Harry Stebbings: Absolutely, I completely get you. I almost view it as a crutch that you kind of, a stranglehold as a leader.
Jason VandeBoom: Exactly, yeah.
Harry Stebbings: And so you have to do it without it. Yeah, absolutely.
If we kind of merge everything that we’ve discussed together, though, we have the product, we have the people, and you said before to me that you can never have any form of distance between yourself and customer feedback. It sounds very nice. What does it look like in practice and reality, Jason?
Jason VandeBoom: It’s extremely painful in practice and reality. So, my thought, I am a huge believer in the idea of, as a leader, as a founder of a company, you need to be consuming all feedback in some fashion. And it has to be direct, and not in a summary form. Meaning, whether it be NPS or something like that, actually reading it.
So, despite having 60,000-plus customers, I read all NPS, all cancellations. It’s basically the first thing I do when I wake up and the last thing I do before I go to sleep.
Now, it’s like the worst way to start your day, for how some people would think. But you only get a true sense of where are the pain points, where are you providing value, by looking at that level of detail.
Now, it’s human nature to want to make that easier. So what do we all do? We all create a role, maybe, put someone in that. And they’re going to maybe create a fun report for you, or something. Maybe check that out every couple of weeks, or something like that.
But I’ve done that, I’ve tried to just look at it in batches, things like that. Every time I’ve done that, I’m losing something. I’m losing an understanding of the business, of the customers, of the customer pain points, opportunities, and where value is being seen. And I’m just losing the ability to run the company as efficiently as I should.
So that level of detail, maybe it’s not scalable forever. Plenty of people have told me that already. But like, I’m still okay, I’m still a happy person, and whatnot. That gives you such a unique advantage. And it becomes infectious, as well.
So like, I do this, but now other leaders have started doing that, and it’s been spreading throughout the company, where people want to be able to get all of this raw data in real time, so they can check it out. Which is an amazing cultural thing to happen.
Harry Stebbings: So, I absolutely love that. I mean, I feel sorry for you waking up to do that, but I do have to ask-
Jason VandeBoom: I love it, yeah.
Harry Stebbings: I do have to ask, though, in terms of the communication flow, you get that raw data. You get that feedback. What does that communication flow look like, into the differing segments of the organization, product, sales, marketing, from your kind of raw data ingestion?
Jason VandeBoom: Sure. So, I get a raw data feed of it. We then have people tag some of it, and then it’ll go off to different parts of the organization. And then we also have people working on all of the NPS, cancellation, churners, everything like that, in more of a … Being able to take action on it. I’ll see something, or someone else will see something, we can just kind of note it. And then other people will follow up, and see what the outcome is. And what’s fascinating here is, we’re talking about like … I’ll have discussions with our CTO and others, of an account that’s like $49 MRR. And it’s just absurd to others outside of the company that we’re all spending the time, such a small MRR. But that pain point, and that opportunity, that we’re identifying and caring about the customer experience regardless of ACV, is what creates a truly unique customer experience.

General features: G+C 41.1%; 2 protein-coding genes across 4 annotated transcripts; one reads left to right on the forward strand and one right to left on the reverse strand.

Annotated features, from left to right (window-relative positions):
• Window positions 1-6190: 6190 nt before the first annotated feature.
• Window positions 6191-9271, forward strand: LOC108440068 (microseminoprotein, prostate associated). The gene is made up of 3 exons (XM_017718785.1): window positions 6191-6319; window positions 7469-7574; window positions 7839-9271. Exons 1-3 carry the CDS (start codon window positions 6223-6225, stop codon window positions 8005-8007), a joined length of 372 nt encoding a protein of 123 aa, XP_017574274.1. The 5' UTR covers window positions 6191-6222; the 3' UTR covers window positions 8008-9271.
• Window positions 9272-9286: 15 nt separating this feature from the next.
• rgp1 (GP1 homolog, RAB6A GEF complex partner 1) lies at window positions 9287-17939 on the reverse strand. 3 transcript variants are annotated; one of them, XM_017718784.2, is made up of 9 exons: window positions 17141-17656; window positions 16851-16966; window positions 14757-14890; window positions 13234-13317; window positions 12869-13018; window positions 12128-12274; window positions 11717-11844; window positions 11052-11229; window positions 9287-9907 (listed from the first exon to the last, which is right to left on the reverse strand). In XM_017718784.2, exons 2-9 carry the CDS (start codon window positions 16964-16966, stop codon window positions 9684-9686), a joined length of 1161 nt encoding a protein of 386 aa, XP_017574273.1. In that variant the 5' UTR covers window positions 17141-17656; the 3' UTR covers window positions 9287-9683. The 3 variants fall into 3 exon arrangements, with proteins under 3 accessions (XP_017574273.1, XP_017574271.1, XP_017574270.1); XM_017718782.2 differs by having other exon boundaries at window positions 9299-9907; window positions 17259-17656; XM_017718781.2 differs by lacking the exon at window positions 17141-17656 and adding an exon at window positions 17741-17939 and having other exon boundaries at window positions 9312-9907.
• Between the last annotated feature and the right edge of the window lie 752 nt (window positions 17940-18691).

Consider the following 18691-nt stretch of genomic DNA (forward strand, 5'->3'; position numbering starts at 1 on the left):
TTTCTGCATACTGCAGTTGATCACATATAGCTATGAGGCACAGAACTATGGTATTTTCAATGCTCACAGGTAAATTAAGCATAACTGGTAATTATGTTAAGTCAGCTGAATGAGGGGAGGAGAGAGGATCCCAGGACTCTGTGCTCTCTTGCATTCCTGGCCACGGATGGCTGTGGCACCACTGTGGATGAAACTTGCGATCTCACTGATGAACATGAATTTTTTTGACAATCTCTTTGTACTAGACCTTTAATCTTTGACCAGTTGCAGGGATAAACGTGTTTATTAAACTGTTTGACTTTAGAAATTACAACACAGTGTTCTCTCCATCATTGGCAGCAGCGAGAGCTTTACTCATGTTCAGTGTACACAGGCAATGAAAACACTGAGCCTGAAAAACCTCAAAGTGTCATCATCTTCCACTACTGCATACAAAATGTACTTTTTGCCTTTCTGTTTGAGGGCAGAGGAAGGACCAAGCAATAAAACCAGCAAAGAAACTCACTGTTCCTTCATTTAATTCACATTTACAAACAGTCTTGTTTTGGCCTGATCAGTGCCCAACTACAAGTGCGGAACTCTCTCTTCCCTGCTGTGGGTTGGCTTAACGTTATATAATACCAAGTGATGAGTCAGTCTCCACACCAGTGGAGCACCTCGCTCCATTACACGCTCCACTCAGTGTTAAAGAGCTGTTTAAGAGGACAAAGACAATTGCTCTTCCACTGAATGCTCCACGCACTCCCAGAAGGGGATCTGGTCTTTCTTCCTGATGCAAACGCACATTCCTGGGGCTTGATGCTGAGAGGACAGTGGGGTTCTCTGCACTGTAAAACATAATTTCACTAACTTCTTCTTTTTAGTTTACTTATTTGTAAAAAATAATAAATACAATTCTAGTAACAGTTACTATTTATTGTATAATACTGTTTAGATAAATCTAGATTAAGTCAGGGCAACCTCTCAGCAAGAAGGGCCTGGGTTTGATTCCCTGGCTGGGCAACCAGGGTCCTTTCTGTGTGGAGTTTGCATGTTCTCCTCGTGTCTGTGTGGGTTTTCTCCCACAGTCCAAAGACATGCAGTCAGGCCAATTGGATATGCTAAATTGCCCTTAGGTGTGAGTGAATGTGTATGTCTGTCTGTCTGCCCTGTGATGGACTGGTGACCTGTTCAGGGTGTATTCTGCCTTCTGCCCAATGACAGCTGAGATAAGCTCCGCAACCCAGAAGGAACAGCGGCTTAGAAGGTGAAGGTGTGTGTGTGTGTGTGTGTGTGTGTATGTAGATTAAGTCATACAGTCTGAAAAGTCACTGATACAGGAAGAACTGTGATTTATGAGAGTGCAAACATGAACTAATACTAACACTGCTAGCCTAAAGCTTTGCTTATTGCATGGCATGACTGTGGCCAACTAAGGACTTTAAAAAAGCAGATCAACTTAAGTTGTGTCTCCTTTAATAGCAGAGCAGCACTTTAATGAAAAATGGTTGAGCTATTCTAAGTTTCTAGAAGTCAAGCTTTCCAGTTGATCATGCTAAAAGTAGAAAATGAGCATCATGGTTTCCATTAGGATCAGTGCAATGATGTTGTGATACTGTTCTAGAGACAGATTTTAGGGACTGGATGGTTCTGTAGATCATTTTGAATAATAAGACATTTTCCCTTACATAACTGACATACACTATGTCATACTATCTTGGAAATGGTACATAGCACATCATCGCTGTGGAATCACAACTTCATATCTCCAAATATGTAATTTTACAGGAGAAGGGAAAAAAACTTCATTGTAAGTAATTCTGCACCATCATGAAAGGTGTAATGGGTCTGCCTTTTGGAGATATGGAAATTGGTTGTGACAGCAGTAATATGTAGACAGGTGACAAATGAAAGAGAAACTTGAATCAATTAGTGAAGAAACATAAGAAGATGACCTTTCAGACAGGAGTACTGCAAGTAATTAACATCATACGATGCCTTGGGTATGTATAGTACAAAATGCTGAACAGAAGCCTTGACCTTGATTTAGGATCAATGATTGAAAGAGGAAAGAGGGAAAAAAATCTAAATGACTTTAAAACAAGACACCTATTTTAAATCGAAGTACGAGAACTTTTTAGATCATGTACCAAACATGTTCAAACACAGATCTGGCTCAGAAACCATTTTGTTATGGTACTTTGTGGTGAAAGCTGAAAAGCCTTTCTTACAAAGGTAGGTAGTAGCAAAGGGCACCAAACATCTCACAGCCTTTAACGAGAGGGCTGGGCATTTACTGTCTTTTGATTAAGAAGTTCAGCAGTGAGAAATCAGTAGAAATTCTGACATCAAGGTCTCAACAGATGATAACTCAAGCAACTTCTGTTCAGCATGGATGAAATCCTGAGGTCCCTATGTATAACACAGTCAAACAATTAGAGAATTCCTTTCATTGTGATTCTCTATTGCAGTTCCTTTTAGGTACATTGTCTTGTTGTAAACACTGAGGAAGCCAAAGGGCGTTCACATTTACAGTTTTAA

So, I think that’s how you can build something that doesn’t necessarily look right on paper all the time, but it’ll prove to be a differentiator for you.
Harry Stebbings: Jason, listen, I love that. And it’s one of the first times I’ve heard it on the show. I do have to ask, though, with kind of all that raw data, I automatically think of Ford’s statement: “If I made the product that people wanted, I would have made a faster horse.” With so much data coming in, how do you determine between the customer-driven versus customer-informed, and that kind of distinguishing?
Jason VandeBoom: That’s a good point. So, it’s a guiding indicator of just value provided, that’s it. And potential opportunities and whatnot. So, what you don’t want to do is, you don’t want to drive decisions directly from feedback. They’re basically just indicators and little lights of something. Feedback is not your roadmap. If it is, you’re going to be an irrelevant company. But it is going to expose some pain and opportunity. So, what you do with that is more up to. But you should never work directly off of it.
Harry Stebbings: I love that. “Feedback is not your roadmap.” That’s a quote that should be coined.
The final element, though, that I do have to touch on, Jason, is your role as CEO. As we mentioned earlier, an astounding 16 years. Tell me, with that in mind, how does the role of CEO change over time?
Jason VandeBoom: You go through these phases of being tired, and … No, it’s really the … So, I have an obsession of details, and how things are executed. You can’t be as in the details when there’s hundreds of people, apparently. So, influencing that obsession of details throughout the company, messaging your direction, what matters, and whatnot. That’s been the biggest thing for myself to learn along the journey.
Harry Stebbings: Often, it’s cited that it gets easier over time. Is that something that you would maybe agree with, or fundamentally disagree with?
Jason VandeBoom: I’d say some things definitely do. At the same time, whatever was easy and nice before is gone. Like, someone else is doing that, or something like that. So your problems get worse as well. I wouldn’t say it really gets easier or harder, it’s kind of the same level of difficult the entire way. So, probably hard the whole time.